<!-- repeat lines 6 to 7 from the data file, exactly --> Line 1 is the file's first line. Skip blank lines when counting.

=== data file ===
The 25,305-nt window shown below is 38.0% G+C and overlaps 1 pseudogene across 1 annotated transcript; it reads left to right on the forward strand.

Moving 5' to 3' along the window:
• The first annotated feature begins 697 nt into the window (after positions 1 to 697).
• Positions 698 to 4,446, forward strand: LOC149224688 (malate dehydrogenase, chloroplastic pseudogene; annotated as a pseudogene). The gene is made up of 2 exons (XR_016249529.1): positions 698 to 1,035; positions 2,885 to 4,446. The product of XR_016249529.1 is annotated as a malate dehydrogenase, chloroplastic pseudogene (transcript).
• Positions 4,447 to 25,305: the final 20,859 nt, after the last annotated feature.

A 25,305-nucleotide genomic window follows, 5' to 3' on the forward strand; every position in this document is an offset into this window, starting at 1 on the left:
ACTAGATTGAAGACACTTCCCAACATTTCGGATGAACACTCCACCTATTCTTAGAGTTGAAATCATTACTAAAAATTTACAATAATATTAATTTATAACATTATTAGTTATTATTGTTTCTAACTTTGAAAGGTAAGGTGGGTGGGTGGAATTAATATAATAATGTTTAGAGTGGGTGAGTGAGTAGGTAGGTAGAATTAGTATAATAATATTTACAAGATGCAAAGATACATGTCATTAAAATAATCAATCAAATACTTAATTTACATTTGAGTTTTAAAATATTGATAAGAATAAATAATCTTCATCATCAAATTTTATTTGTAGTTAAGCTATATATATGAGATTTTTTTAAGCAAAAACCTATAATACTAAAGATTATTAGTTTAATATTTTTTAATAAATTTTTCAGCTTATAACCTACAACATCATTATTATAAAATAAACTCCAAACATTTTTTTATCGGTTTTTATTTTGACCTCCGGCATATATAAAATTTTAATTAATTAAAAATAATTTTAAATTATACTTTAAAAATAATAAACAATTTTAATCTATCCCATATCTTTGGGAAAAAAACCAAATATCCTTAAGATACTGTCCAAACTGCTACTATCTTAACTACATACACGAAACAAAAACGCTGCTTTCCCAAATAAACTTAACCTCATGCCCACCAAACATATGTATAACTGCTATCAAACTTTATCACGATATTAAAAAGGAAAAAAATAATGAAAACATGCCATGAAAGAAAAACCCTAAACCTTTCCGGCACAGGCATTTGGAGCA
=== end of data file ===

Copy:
A 25,305-nucleotide genomic window follows, 5' to 3' on the forward strand; every position in this document is an offset into this window, starting at 1 on the left:
ACTAGATTGAAGACACTTCCCAACATTTCGGATGAACACTCCACCTATTCTTAGAGTTGAAATCATTACTAAAAATTTACAATAATATTAATTTATAACATTATTAGTTATTATTGTTTCTAACTTTGAAAGGTAAGGTGGGTGGGTGGAATTAATATAATAATGTTTAGAGTGGGTGAGTGAGTAGGTAGGTAGAATTAGTATAATAATATTTACAAGATGCAAAGATACATGTCATTAAAATAATCAATCAAATACTTAATTTACATTTGAGTTTTAAAATATTGATAAGAATAAATAATCTTCATCATCAAATTTTATTTGTAGTTAAGCTATATATATGAGATTTTTTTAAGCAAAAACCTATAATACTAAAGATTATTAGTTTAATATTTTTTAATAAATTTTTCAGCTTATAACCTACAACATCATTATTATAAAATAAACTCCAAACATTTTTTTATCGGTTTTTATTTTGACCTCCGGCATATATAAAATTTTAATTAATTAAAAATAATTTTAAATTATACTTTAAAAATAATAAACAATTTTAATCTATCCCATATCTTTGGGAAAAAAACCAAATATCCTTAAGATACTGTCCAAACTGCTACTATCTTAACTACATACACGAAACAAAAACGCTGCTTTCCCAAATAAACTTAACCTCATGCCCACCAAACATATGTATAACTGCTATCAAACTTTATCACGATATTAAAAAGGAAAAAAATAATGAAAACATGCCATGAAAGAAAAACCCTAAACCTTTCCGGCACAGGCATTTGGAGCA